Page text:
When Klaus Woweriet, Mayor of Berlin in the early noughties, declared Berlin ‘poor, but sexy’, he prompted a new wave of expats to pile into the city looking for some free, or at least very cheap, love. For many, from Christopher Isherwood to Bruce LaBruce, Berlin is about one thing: emancipated sex. (Isherwood himself once summed it up perfectly in three words: ‘Berlin means boys.’)
We’ve always had a love-hate relationship with Germany’s most fascinating city – love because of the culture, boys, girls, the unsurpassed Berlinale film festival, and hate because said festival takes place in February of every year, when it is absolutely, unspeakably cold.
Because Paris and New York usually get an unfair amount of fawning, frothing film coverage, we thought we’d pay homage to this peculiarly idiosyncratic city, and some of the brilliant films that’ve been made there.
1. Metropolis (1927)
Although not set in Berlin, but in a futuristic, urban dystopia, Fritz Lang’s 148-minute magnum opus was made there. Also – Lang was inspired to make the film on first seeing the New York skyline, so maybe this doesn’t belong here. But – seeing as it’s one of the most important (and controversial – you should look up some of Lang’s ‘techniques’ for creating ‘authenticity’ on set…) films of all time, I couldn’t not pop it in.
2. Cabaret (1972)
Now we’re talking. When I first saw this film, it wasn’t the decadent, sexy club scenes that stayed with me: what did was the haunting scene where the handsome young Nazi sings ‘Tomorrow Belongs To Me’ and the strange, seductive way this seduces the town folk at the country fair, who all start to join in. The scene is perfectly, almost violently juxtaposed to the rest of the film, and demonstrates, to devastating effect, the counter-forces to Berlin’s hedonism that grow throughout the film. A scary scene, and a brilliant film about a lost era and a city to be reclaimed.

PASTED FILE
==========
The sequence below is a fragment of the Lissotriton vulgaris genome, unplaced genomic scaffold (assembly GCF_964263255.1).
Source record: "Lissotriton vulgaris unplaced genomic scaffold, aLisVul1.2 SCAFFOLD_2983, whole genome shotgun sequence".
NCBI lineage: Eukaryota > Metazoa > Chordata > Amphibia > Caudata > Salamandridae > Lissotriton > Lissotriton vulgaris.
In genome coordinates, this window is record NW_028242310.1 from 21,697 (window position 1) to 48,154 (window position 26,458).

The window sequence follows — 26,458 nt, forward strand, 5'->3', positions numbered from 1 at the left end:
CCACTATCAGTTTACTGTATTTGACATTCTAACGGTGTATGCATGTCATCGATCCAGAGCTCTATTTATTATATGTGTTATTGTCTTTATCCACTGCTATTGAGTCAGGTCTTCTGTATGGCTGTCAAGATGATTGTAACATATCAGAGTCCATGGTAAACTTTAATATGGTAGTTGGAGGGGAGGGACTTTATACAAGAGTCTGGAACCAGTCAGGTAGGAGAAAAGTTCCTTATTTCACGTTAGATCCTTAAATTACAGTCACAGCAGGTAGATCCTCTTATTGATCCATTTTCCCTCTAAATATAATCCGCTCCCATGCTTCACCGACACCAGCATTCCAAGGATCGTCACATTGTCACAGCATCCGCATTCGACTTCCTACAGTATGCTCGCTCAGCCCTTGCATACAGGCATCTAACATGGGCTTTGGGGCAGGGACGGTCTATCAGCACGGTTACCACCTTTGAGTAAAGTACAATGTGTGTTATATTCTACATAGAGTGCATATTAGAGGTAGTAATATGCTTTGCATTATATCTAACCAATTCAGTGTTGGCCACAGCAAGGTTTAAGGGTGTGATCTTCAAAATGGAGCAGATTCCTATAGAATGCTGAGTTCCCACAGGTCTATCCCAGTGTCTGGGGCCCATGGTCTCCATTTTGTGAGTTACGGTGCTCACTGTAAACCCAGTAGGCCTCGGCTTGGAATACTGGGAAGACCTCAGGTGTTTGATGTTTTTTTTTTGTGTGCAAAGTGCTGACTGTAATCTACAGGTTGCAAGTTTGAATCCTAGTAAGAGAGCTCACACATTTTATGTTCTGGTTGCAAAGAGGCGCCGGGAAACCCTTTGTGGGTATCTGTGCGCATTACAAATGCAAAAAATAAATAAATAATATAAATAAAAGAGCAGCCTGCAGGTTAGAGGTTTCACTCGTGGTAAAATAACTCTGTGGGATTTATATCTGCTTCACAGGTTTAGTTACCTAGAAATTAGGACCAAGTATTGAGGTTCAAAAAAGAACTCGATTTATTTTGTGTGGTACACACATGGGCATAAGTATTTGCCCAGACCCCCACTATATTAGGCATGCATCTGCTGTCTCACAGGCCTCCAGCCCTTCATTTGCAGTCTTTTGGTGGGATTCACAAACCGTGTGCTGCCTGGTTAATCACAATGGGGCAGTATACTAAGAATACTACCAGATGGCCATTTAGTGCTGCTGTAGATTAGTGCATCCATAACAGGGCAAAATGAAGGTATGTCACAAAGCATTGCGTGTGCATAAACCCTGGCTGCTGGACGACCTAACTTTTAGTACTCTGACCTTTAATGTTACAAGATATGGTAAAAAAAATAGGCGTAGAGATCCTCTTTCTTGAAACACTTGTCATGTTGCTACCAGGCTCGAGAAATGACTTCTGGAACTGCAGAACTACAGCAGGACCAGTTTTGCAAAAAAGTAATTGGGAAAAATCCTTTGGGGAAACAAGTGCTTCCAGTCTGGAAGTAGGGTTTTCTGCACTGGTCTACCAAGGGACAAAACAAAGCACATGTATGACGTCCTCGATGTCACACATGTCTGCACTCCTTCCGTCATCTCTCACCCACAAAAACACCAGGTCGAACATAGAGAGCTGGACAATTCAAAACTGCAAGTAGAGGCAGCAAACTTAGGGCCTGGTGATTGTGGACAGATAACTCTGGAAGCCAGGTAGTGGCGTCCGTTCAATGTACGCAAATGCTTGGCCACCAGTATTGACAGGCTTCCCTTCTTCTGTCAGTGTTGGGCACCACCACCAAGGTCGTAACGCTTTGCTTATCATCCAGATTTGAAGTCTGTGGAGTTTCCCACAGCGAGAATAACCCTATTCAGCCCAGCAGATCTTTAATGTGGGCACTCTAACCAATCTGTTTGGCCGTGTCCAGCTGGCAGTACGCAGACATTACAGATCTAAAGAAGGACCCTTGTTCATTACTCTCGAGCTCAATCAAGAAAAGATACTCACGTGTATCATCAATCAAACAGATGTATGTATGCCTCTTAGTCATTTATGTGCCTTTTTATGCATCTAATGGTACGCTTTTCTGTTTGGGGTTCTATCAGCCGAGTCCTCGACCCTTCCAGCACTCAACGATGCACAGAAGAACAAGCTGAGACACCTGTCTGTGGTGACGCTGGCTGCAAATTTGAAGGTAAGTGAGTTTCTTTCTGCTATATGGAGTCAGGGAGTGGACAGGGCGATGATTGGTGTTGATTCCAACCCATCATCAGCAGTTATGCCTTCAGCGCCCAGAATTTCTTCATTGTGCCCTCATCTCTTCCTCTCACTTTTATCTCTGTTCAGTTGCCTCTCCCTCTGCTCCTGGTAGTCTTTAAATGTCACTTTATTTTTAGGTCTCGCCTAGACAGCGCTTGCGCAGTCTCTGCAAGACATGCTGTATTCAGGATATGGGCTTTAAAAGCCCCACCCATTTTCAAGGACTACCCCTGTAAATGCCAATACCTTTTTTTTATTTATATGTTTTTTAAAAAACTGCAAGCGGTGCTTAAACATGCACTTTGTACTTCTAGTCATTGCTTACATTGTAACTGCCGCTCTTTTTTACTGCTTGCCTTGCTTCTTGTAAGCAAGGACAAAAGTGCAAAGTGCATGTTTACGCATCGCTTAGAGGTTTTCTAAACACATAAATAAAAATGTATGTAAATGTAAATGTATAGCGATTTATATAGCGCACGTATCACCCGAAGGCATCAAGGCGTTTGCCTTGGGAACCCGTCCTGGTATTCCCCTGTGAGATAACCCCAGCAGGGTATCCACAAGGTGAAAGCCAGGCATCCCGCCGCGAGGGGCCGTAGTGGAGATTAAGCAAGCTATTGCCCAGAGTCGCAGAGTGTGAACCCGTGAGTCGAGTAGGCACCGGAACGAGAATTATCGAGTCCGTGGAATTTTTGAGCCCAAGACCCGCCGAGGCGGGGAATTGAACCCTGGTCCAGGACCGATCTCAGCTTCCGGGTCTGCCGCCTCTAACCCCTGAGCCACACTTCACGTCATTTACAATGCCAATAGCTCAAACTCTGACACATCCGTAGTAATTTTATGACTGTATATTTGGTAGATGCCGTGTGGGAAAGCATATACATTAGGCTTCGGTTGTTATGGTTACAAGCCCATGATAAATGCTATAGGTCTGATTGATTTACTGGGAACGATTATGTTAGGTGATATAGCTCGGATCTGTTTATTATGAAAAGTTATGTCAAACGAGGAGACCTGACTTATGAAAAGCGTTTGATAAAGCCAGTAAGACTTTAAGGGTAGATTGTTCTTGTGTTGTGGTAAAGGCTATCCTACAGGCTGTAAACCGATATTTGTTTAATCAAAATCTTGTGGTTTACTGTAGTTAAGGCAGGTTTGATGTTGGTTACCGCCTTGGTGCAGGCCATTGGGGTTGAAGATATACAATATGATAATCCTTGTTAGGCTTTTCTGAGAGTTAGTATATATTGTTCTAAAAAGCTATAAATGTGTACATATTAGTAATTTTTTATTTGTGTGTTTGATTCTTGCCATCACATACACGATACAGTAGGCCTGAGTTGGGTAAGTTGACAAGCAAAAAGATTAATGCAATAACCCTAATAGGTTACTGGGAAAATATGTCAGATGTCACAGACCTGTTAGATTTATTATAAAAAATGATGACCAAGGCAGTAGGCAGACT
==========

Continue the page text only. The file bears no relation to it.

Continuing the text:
3. Goodbye Lenin (2003)
A clever tragicomedy about a mother-son relationship, but also a powerful political drama about the ridiculousness of Berlin’s division. But don’t be put off by its grand satirising of both socialism and capitalism, the film is, first and foremost, a comedy, and well worth your time. Also – a lot of what I know about Berlin’s history comes from this film, so if you’re keen to learn and have fun (and who isn’t?), definitely check it out.
4. The Lives of Others (2006)
THIS is a heavy-handed drama if ever there was one – worth watching especially for central actor Ulrich Muhe’s central performance. An intense thriller stuck in the nightmarish, Orwellian world of 1984: Muhe plays an agent of the secret police sent to spy on a writer and his lover, but soon finds himself totally absorbed, perhaps obsessed, with their relationship. Moreover, guys, the title is amazing.
5. Otto (2010)
Subtitled ‘Up with dead people’; Bruce LaBruce’s queer cinema classic is a porno parody political nightmare at 24 frames per second; in other words, it’s pure Berlin. What other city could produce a film about a gay zombie looking for flesh, both for sex and for food? Unparalleled, inimitable, watch it if you dare.
6. Berlin 36 (2013)
Hitler’s relationship with the Olympics is fascinating. Next time you’re in Berlin, be sure to visit the Nazi Olympic park for some fascinating insights into how the Nazis approached this Attic world event. In Hitler’s view, once the world had been conquered by fascist ideology, Berlin would become a kind of global athletic capital, where the Olympics were to be held every year.
But don’t let me bore you with my lecture (and it is a lecture!) – this is a powerful emotional drama about Aryan policy and racial discrimination in Weimar Berlin, inspired by true events and a great portrayal of living in Berlin in the late 1930s.
7. Silent Youth (2015)
Our new movie – SILENT YOUTH – pulsates with the sexual intensity you can’t elude on the streets of Berlin. About two boys who meet by chance and discover themselves in each other, the film could be read as an allegory for everyone’s first experience of Berlin. Featuring some beautiful, lingering shots of the city’s abandoned runways and dark, romantic underpasses, the Berlin of Marlo and Kirill’s film is one which resonates with us all.
BONUS MOVIE: Futuro Beach (2015 – coming later this year!)
Apparently this is the first German-Brazilian co-production film ever made! A masterful technical achievement, FUTURO BEACH is hot as hell even though half of it is set in deepest, darkest Berlin winter. Stay tuned for when this film hits cinemas in May – it’s definitely one to catch on the big screen.
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